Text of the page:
Run the power wire from the amplifier to the positive terminal of the battery. You must put a fuse at the battery and one at the amp to protect your car from catching fire, and your amplifier itself, if there is a shortage. The size of the fuse depends on the current the power wire will carry. The manual that comes with the amplifier will include this information. Keep in mind that if you’re installing multiple amplifiers, you’ll need a fuse that can carry that maximum current draw. For example, if your maximum current draw is 100 amps, then you’ll need a 100-amp fuse. When you run the wire to your amplifier, avoid places where it may get tangled, such as seat tracks or door jambs.

  Figure 3. Running the wire to the amplifier.

  Step 6 – Run the remote line and RCA cable from the rest of the head unit to the amplifier

  Following a similar process that you used to connect the amplifier to the positive terminal on the battery, run the cable and remote turn-on lead to the amplifier. Your owner’s manual will help you identify which connection is the remote turn-on lead. Make sure you run the RCA cables on the opposite side of the vehicle that you ran your power wire. Running them on the same side of your vehicle can cause sound distortion and minimize your amp’s effectiveness. This remote turn-on wire tells your amplifier to turn on or turn off, and your amplifier will not work without it.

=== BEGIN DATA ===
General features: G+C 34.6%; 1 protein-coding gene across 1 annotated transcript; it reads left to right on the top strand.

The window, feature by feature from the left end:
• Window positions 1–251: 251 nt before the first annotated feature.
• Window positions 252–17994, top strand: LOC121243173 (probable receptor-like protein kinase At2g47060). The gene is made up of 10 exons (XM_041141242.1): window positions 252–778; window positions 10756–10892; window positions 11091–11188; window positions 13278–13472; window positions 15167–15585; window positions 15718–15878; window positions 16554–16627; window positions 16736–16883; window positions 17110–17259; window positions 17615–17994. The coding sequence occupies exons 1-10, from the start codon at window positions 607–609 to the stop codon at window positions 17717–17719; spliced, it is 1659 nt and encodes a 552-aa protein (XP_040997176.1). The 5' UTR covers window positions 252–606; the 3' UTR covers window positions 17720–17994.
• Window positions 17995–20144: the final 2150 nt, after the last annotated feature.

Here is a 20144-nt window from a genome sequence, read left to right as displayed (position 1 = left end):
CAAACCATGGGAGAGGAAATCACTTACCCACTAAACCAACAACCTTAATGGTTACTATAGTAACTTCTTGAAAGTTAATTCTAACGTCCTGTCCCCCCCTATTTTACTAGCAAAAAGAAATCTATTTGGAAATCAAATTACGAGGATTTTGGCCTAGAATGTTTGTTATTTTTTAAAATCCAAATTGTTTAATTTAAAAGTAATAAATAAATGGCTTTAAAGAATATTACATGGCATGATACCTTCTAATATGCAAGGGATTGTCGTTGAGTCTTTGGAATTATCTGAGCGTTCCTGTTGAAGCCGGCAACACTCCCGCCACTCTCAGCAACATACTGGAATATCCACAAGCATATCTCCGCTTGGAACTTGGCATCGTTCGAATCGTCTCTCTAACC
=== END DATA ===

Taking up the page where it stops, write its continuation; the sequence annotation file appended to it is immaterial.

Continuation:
Figure 4. The remote turn-on wire is typically the blue, thin wire.

  Step 7 – Connect the amplifier to your speakers

  Connect the speaker wires to your amplifier and to the stereo using appropriate connectors.

  Figure 5. Amplifier speaker connections.

  Step 8 – Connect the amplifier’s negative terminal to the car’s chassis ground

  Be sure to use a short negative power wire that is the same diameter as the wire you used to connect the positive battery terminal to the amplifier. You can connect the wire to any metal point on the vehicle. You may need to scrape off some paint from the grounding surface to improve the contact between the negative power wire terminal and the vehicle ground.

  Step 9 – Insert the main power wire fuse

  After connecting all of the other wires and making sure they are securely fastened and connected, insert the main power wire fuse.

  Figure 6. Power wire fuse housing location.

  Step 10 – Re-connect the negative battery terminal

  Connect the negative battery terminal to the battery and tighten its screws.

  Step 11 – Adjust amplifier settings

  To set and adjust your amplifier settings, begin by setting all input level gain controls to their lower setting, and then set the bass, treble and loudness levels to 0. If you have one or more equalizers, set them to their center or neutral position. Put a CD in your stereo and play it. Using a CD will give you a cleaner sound than if you play the radio. You also can use an MP3 player if your stereo can connect to one. Turn the volume of your stereo up as loud as you can before you hear distortion. If you can turn up the stereo all the way without distortion, then your unit is in good shape. Do the same when adjusting the input gain and with all the other components, setting each to just below you begin to hear distortion. Continue to adjust settings to your preferences.